WASHINGTON -- Mitt Romney's recent losses to Rick Santorum in Colorado, Missouri and Minnesota revealed a truism that Romney might want to study -- but not too much!
Parting with one's dreams isn't only sweet sorrow, it also can be liberating. Beneath the sorrow and alongside the liberation, one finds not only peace, but often oneself.
Put another way, it's hell to be a front-runner.
The imperative to sustain momentum and never stumble isn't only crazy-making, it's almost always mistake-guaranteeing. Where can you go but down? Conversely, where can long shots and runners-up go but up? And why not be yourself in the meantime?
Thus, Santorum, who no one ever expected to do so well, has been more comfortable in his skin, not to mention his sweater vest, than anyone else on the stage. It helps that Santorum really is completely at one with his faith and his principles. Agree with him or not on the issues, he conveys sincerity and that ever-elusive political prod to applause, authenticity.
It is also true, however, that when the presidential nomination isn't likely to be yours, you are unburdened by expectations. You don't have to force the giddy optimism of a Reagan morning in America or the shining city on a hill, or whatever it was -- a good horse? -- and can simply be an ordinary human being. (By the way, why can't America be a great country without being shiny or morning-ish? What's wrong with a nice matte finish around noonish?)
Both Newt Gingrich and Ron Paul also have enjoyed the freedom of loser-ness. Neither is expected to become the Republican nominee, though both have worthy things to say, notwithstanding the occasional flight to the moon on gossamer wings or, in Paul's case, the desire to lead a government that, should he win, would no longer be capable of actually operating as one.
These two, though their styles differ, have breezed through debates, caucuses and primaries like a couple of guys pulling an all-nighter in the dorm -- full of ideas and coffee, plotting new countries for old men. Not so much Romney, who, poor guy, is listening so hard to coaches and advisers, he must be calling home to ask his wife: "Ann, am I Mitt?"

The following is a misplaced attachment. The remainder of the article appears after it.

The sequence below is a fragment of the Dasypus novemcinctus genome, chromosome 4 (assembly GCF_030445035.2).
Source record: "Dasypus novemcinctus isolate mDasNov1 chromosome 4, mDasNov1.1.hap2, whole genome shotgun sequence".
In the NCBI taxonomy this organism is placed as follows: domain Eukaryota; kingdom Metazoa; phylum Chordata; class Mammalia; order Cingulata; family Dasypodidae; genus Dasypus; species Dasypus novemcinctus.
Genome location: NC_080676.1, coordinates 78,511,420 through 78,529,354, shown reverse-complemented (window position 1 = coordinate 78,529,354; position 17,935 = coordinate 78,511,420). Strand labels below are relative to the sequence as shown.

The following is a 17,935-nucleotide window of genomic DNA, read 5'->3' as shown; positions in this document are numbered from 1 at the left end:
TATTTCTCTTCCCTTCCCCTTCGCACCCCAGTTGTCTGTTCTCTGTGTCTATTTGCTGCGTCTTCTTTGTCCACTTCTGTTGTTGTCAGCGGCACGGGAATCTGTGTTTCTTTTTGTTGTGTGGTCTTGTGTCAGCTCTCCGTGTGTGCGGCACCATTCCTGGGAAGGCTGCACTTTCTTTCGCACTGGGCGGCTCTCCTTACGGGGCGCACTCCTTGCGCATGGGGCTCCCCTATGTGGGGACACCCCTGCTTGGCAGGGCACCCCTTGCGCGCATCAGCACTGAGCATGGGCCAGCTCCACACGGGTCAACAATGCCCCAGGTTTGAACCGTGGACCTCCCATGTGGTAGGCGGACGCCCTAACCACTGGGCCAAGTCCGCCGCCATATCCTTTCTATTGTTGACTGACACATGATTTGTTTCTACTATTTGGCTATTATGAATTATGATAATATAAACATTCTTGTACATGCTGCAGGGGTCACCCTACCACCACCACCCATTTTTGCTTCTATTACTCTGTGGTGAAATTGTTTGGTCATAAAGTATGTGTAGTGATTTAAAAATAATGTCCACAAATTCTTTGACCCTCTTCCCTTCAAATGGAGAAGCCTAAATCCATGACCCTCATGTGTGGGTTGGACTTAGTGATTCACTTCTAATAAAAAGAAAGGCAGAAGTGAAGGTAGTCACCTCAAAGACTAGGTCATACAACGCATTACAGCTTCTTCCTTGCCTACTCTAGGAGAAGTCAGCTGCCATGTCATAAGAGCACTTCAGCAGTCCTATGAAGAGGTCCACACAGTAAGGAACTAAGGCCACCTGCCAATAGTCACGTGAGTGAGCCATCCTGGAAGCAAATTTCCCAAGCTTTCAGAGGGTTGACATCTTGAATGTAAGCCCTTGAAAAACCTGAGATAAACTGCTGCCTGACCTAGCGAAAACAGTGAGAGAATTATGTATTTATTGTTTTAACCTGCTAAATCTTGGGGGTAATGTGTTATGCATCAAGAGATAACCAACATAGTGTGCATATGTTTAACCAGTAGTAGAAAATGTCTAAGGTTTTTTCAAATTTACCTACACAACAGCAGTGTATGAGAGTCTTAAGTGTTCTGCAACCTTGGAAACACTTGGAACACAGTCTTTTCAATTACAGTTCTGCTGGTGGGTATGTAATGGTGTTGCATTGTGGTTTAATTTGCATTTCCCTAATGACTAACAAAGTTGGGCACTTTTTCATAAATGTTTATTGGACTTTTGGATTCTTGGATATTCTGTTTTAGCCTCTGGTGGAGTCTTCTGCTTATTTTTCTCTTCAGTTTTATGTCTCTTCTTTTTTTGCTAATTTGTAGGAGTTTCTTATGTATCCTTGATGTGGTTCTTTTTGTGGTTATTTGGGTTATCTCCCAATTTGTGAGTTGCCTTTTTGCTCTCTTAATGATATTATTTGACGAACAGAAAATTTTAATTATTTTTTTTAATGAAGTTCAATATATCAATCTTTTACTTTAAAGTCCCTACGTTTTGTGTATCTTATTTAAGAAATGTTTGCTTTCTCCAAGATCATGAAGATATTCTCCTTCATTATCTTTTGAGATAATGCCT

"I'm not sure, honey. Your voice sounds familiar, but I don't recognize you on TV."
For good reason. Romney is dogged by narratives that aren't really his. His party's base wants him fighting mad, which is not in his repertoire. Adding to his miseries, he seems to have fallen victim to a phonic tic, saying inappropriate things -- telling jobless folks that he's unemployed or, recently, "I'm not concerned about the very poor," which he doesn't mean. Everybody is concerned about the very poor! Everybody.
Suddenly, something shifts in the political universe and Santorum sweeps three states in a night. Granted, Romney did not spend as much time in those states and the contests guarantee no delegates, but still, the victor gets to write the story. Santorum beams that he will be the Republican nominee and, indeed, he has a loyal fan base that Romney will have to win over.
Voila, Romney gives the best speech of his candidacy. He talks about his father and what this country's promise meant to him, how he sold paint on his honeymoon to pay for the trip, and later became the head of an auto company. The speech was touching and sweet and true.
Where have you been, Mitt Romney?
We've seen it again and again in concession and farewell speeches. Al Gore was never more splendid than when he conceded to George W. Bush in 2000. The pain and humility of that moment were palpable, and even Gore's critics couldn't help but be struck by the power of his grace. Where had that man been?
Ditto John Kerry. And, now, ditto Romney. The moral of the story isn't that one must lose to win, but that one must try to harness the spoils of loss for the road to victory. Those spoils are humility, grace and the freedom to be one's true self.
In real life, Romney cares about the very poor and spent his missionary years trying to help the less fortunate. To those who know him, he is kind, generous and humble. If Romney could summon the man he is in his quiet time, unhaunted by the cliches of political wizardry, Americans might find that they like him after all.
Kathleen Parker's email address is kathleenparker(at)washpost.com.
(c) 2012, Washington Post Writers Group